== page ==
Maryland Sea Grant seeks to hire a Legal Fellow and a Graduate Assistant. More details.
Flooding and land erosion have prompted worry throughout Maryland’s history, causing damage to buildings and loss of life.
But as earth’s climate changes and sea level rises, flooding is expected to worsen along the state’s coastlines. Maryland Sea Grant is working with coastal communities to help them prepare.
Studies show that sea levels are already rising around Maryland for many reasons. Some are global in reach, like increasing ocean temperatures and melting glaciers and polar ice caps. It doesn’t help that land in the Chesapeake Bay region is sinking, enhancing the effect of the rising water.
As sea level rises, coastal flooding during storms is expected to worsen. Homes and buildings near the water face more damage than in the past. The effects of Hurricane Isabel in 2003 on the Chesapeake Bay and Hurricane Sandy in 2012 on coastal New York and New Jersey are sobering examples of the future risks our communities might face.
Special Report: Come High Water: Sea Level Rise and Chesapeake Bay offers a comprehensive look at the causes and consequences of increasing flooding along Maryland’s coasts. This package, produced by Maryland Sea Grant's magazine Chesapeake Quarterly in partnership with Bay Journal, examines the scientific understanding and projections of the rate of sea level rise in the Chesapeake region; effects on people and the environment; and adaptations and policy responses that are underway or under consideration. An online interactive page offers videos, photos, and an interactive map showing where flooding is predicted to occur.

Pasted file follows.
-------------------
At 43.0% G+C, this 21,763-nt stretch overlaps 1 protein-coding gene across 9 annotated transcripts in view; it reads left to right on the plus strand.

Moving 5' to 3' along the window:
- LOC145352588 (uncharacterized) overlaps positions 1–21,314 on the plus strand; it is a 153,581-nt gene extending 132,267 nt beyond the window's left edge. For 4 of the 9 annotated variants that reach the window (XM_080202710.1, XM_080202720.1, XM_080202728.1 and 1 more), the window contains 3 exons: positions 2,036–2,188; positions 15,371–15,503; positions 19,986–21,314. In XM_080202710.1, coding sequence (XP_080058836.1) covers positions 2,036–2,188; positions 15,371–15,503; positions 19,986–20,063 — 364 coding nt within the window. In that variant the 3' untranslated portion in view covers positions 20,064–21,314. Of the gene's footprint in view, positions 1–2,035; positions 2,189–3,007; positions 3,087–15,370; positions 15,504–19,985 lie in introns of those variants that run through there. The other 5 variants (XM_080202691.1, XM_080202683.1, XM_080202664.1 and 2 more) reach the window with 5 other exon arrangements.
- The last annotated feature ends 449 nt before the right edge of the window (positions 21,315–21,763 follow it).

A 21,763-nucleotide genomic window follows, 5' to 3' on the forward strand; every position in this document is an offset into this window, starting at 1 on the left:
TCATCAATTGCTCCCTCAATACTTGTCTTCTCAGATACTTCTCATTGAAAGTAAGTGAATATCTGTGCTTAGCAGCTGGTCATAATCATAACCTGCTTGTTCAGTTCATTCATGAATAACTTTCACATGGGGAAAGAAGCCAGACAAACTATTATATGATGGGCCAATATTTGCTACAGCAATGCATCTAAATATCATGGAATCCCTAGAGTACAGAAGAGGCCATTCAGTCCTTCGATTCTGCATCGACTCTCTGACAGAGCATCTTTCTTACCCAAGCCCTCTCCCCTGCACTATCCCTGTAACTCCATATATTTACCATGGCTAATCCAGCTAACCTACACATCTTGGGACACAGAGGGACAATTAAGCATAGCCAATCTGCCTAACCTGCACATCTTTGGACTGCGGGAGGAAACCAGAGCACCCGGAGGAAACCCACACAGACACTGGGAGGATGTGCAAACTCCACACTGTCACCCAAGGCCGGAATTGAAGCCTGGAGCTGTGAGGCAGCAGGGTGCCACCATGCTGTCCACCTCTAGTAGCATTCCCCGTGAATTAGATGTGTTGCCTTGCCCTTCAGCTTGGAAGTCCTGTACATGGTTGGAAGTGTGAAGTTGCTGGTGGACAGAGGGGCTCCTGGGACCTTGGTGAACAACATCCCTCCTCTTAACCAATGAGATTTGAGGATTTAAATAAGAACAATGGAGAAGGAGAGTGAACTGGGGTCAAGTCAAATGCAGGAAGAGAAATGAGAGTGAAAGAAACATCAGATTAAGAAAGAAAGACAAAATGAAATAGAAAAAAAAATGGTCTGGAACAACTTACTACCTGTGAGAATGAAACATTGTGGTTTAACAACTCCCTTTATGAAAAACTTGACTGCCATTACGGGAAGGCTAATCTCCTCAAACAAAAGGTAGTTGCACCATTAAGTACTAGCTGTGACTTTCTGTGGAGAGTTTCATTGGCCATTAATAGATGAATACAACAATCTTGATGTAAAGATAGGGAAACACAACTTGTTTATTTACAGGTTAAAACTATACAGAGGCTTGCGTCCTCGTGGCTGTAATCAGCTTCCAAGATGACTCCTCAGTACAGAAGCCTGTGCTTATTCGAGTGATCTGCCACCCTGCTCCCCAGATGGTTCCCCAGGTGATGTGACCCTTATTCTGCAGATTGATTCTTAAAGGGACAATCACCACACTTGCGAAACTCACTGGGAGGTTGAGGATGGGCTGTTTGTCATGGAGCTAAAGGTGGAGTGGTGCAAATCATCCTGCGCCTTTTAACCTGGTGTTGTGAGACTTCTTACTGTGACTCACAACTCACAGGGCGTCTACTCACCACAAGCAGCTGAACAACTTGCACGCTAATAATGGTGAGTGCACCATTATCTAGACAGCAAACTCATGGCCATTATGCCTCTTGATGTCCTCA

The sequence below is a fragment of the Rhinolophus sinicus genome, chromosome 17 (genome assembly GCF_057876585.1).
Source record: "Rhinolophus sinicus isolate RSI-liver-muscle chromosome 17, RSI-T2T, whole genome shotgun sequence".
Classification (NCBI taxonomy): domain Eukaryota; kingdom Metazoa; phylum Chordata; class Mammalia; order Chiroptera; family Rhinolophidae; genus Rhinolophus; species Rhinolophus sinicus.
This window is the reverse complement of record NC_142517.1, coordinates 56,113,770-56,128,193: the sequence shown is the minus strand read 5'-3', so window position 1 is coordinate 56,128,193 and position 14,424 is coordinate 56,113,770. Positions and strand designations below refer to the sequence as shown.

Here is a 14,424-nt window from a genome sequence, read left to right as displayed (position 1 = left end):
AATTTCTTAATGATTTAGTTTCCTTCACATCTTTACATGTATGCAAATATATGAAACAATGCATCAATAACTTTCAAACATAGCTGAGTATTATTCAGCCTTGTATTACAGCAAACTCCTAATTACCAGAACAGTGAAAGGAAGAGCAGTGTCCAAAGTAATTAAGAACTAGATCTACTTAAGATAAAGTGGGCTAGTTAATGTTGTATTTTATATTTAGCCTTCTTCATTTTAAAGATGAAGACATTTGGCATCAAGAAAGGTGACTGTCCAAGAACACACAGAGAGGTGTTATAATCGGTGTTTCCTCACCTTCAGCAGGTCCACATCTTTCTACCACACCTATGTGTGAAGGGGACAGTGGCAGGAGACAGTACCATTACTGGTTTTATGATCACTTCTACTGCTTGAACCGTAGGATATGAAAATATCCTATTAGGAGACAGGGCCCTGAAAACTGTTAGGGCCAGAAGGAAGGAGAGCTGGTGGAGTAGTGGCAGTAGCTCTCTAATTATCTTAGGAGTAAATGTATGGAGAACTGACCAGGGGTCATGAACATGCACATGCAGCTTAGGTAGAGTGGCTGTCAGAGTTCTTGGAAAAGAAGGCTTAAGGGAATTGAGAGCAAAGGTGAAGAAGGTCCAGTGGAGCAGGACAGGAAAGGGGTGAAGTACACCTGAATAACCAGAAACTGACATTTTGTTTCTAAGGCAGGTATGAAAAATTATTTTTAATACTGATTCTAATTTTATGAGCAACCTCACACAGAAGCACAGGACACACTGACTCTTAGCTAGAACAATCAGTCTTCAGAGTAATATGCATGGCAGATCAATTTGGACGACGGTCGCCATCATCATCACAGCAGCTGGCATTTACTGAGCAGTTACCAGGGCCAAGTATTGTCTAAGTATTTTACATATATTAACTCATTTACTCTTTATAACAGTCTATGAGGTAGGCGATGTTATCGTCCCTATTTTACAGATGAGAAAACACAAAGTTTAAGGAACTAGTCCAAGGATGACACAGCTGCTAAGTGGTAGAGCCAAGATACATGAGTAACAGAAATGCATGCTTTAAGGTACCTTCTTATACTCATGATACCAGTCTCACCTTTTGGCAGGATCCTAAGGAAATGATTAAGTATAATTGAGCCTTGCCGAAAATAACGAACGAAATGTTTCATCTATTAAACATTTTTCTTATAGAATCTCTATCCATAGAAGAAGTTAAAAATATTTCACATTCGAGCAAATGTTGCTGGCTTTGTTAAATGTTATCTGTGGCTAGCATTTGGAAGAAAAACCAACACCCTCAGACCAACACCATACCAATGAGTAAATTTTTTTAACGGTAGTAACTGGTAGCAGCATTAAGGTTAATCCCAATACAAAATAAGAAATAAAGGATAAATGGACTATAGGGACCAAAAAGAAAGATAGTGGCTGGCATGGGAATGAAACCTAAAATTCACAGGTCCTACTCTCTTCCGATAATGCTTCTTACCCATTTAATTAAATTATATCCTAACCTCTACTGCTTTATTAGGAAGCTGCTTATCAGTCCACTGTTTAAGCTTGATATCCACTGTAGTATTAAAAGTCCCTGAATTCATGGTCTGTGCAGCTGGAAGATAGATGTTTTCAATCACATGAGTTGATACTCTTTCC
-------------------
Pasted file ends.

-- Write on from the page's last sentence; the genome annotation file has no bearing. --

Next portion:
Magazine: Ready for Rising Waters? Another issue of Chesapeake Quarterly examines severe storms and their possible effects on coastal flooding in Maryland.
Visualization: See a visualization by Maryland Sea Grant of what the Inner Harbor of Baltimore and other Maryland landscapes might look like if the water rose by the amount predicted in some analyses.
Video: Watch this video produced by Maryland Sea Grant about the reasons discovered by scientists that sea level in Maryland's coastal waters has risen at a rate more than three times that of the global average. (And read the accompanying news article for more details.)
Photograph, top of the page, courtesy of the Chesapeake Bay Maritime Museum